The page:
The 2018 Annual Surveillance Report of Drug-Related Risks and Outcomes by the Centers for Disease Control and Prevention paints a grim picture of the continuing drug overdose crisis sweeping the United States.
“The current epidemic of drug overdoses began in the 1990s with overdose deaths involving prescription opioids, driven by dramatic increases in prescribing of opioids for chronic pain. In 2010, rapid increases in overdose deaths involving heroin marked the second wave of opioid overdose deaths. The third wave began in 2013, when overdose deaths involving synthetic opioids, particularly those involving illicitly manufactured fentanyl, began to increase significantly. In addition to deaths, nonfatal overdoses from both prescription and illicit drugs are responsible for increasing emergency department visits and hospital admissions.”
As in previous “wars on drugs,” the focus of the authorities has been on denying access to a particular addictive substance—in this case opioids—and on interdicting the trade of illicit drugs. The quote from the Annual Surveillance Report illustrates the limitations of that approach. After the crackdown on opioid pain relievers, users switched to heroin. When heroin failed to achieve the desired effect, users added the much more potent fentanyl.
We may currently be witnessing another transition, this time away from opioids. A substance that was the target of a previous crackdown is making a big comeback. At the dawn of the new millennium, methamphetamine—especially in the form of crystal meth—was “cooked” in homemade labs across the nation, particularly in economically deprived rural areas.
Measures against domestic meth production coincided with the rise of opioid painkillers and overdoses involving methamphetamines were significantly reduced. The opioid epidemic was afoot and meth was soon considered a thing of the past.
“The scourge of crystal meth, with its exploding labs and ruinous effect on teeth and skin, has been all but forgotten amid national concern over the opioid crisis,” reported the New York Times in 2018 from the West Coast. “But 12 years after Congress took aggressive action to curtail it, meth has returned with a vengeance. Here in Oregon, meth-related deaths vastly outnumber those from heroin. At the United States border, agents are seizing 10 to 20 times the amounts they did a decade ago. Methamphetamine, experts say, has never been purer, cheaper or more lethal.”
Domestic meth production relied on pseudoephedrine, previously found in many over-the-counter cold medicines. In 2005 Congress passed the Combat Methamphetamine Act. It put pseudoephedrine behind the counter, limited sales to 7.5 grams per customer in a 30-day period and required pharmacies to track sales. It was the same approach now pursued with prescriptions for opioid pain relievers, but reducing access only moved the production to Mexico where those restrictions don’t apply.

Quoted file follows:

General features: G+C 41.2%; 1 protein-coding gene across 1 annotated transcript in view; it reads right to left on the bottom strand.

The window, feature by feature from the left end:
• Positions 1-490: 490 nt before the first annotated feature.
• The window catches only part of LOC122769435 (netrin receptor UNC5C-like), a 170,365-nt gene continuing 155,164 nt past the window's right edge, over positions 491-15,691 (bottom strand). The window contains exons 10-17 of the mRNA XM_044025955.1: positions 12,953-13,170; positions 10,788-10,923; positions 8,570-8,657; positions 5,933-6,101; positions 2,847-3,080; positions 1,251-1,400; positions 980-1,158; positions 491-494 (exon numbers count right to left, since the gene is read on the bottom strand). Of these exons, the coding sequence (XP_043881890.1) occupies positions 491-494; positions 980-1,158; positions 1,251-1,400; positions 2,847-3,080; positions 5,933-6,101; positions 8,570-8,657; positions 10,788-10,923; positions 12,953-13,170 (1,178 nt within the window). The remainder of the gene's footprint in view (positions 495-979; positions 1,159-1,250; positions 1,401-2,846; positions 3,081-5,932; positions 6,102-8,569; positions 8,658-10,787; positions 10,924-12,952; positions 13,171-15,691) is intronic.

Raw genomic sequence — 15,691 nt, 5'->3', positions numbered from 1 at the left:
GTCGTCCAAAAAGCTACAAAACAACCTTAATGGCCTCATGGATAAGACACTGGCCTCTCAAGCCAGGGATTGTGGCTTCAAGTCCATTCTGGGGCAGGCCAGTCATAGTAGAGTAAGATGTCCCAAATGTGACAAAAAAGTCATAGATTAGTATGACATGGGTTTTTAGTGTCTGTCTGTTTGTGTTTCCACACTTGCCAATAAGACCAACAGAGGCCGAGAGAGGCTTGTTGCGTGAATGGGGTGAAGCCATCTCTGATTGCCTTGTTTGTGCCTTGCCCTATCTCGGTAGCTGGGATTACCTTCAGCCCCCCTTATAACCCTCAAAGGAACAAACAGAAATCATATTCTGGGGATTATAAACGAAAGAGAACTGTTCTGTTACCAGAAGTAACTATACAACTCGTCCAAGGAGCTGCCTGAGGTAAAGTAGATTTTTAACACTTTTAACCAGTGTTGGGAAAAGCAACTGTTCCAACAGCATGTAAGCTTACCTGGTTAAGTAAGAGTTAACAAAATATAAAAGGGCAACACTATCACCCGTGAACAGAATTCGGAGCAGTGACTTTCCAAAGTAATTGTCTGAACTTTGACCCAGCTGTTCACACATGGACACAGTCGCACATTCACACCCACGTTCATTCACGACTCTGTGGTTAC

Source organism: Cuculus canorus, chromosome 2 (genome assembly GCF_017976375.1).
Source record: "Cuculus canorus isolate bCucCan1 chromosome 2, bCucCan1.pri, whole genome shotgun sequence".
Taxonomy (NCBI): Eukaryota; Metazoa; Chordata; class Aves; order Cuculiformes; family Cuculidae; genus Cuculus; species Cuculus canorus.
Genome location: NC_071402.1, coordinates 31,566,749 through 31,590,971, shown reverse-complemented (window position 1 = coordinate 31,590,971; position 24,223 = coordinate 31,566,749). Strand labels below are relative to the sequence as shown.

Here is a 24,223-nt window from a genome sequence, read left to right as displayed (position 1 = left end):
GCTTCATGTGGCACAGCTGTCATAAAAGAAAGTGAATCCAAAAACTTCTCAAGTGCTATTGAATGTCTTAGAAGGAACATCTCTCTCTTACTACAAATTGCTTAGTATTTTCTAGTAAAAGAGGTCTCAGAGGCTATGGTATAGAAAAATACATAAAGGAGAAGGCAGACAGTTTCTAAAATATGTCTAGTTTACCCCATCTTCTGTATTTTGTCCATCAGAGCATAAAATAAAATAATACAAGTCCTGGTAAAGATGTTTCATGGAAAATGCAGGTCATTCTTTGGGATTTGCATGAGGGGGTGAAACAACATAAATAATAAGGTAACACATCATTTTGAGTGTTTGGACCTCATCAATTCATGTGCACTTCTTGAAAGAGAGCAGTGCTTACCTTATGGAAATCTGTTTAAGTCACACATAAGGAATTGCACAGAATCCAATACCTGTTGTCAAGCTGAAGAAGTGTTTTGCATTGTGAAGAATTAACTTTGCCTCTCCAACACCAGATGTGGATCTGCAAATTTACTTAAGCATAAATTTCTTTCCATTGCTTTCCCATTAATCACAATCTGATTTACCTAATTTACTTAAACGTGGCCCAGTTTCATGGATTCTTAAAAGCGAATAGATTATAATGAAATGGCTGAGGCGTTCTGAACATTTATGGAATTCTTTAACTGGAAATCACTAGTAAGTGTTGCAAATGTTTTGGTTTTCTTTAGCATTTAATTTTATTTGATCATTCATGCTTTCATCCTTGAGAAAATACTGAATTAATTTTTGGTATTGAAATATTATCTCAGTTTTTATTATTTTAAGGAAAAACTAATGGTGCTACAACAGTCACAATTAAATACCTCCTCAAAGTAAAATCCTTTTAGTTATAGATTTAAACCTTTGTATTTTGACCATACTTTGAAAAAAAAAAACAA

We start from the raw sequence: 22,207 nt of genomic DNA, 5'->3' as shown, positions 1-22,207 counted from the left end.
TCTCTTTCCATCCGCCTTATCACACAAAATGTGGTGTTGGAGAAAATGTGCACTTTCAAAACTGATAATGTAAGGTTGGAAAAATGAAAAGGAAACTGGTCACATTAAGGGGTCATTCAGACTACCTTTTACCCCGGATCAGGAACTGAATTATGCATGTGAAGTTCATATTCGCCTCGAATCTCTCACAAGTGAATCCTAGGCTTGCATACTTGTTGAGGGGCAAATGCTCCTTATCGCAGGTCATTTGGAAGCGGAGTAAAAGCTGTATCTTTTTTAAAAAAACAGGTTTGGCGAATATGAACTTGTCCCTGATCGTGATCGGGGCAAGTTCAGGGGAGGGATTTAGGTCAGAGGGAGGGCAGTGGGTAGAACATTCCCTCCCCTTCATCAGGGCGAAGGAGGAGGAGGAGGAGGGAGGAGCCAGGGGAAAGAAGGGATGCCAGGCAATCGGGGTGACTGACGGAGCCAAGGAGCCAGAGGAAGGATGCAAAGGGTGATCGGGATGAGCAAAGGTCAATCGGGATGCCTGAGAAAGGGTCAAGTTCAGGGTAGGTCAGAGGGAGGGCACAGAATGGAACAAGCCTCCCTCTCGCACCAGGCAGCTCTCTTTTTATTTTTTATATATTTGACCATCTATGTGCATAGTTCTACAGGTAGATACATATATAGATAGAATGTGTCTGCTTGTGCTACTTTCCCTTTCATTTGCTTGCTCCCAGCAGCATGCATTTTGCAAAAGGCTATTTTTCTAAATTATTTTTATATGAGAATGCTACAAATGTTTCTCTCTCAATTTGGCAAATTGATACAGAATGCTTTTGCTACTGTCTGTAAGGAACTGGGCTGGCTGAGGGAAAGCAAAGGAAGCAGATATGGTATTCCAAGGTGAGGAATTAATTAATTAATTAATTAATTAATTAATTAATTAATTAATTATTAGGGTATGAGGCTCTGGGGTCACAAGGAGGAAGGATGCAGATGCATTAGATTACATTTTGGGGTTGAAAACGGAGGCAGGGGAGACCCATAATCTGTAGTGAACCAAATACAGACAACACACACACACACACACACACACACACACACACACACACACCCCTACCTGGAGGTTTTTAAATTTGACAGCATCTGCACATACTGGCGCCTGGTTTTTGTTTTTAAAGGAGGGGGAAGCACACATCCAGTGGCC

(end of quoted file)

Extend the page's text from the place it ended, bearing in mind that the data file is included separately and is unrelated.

“Meth, it turns out, was only on hiatus. When the ingredients became difficult to come by in the United States, Mexican drug cartels stepped in,” reported the New York Times. “Now fighting meth often means seizing large quantities of ready-made product in highway stops.”
Fighting addiction needs to go beyond seizing contraband. As long as the demand is not diminished there will be people supplying the drugs. Addiction is a health crisis not a crime wave. People suffering from the disease of addiction can easily switch from one substance or behavior to another. In most cases, they do not crave the actual substance but rather the emotional relief provided by the substance or behavior.
Substance use disorders are complex biopsychosocial conditions frequently driven by co-occurring psychological and psychiatric problems such as depression, anxiety, and unprocessed trauma. This explains why efforts focusing almost entirely on restricting access to illicit drugs have done little to end the American addiction crisis.
Addiction to methamphetamines is a debilitating chronic disease requiring long-term comprehensive care that addresses body, mind, and spirit. There are no “anti-craving” medications for meth and detox is only the beginning of the healing process. In many cases, only a life-changing rehab experience can lay the foundation for long-term recovery from addiction.
If you or someone you know is struggling with substance use and could benefit from comprehensive addiction treatment, please contact The Farley Center at Williamsburg Place at 800.582.6066 or fill out our admissions request form.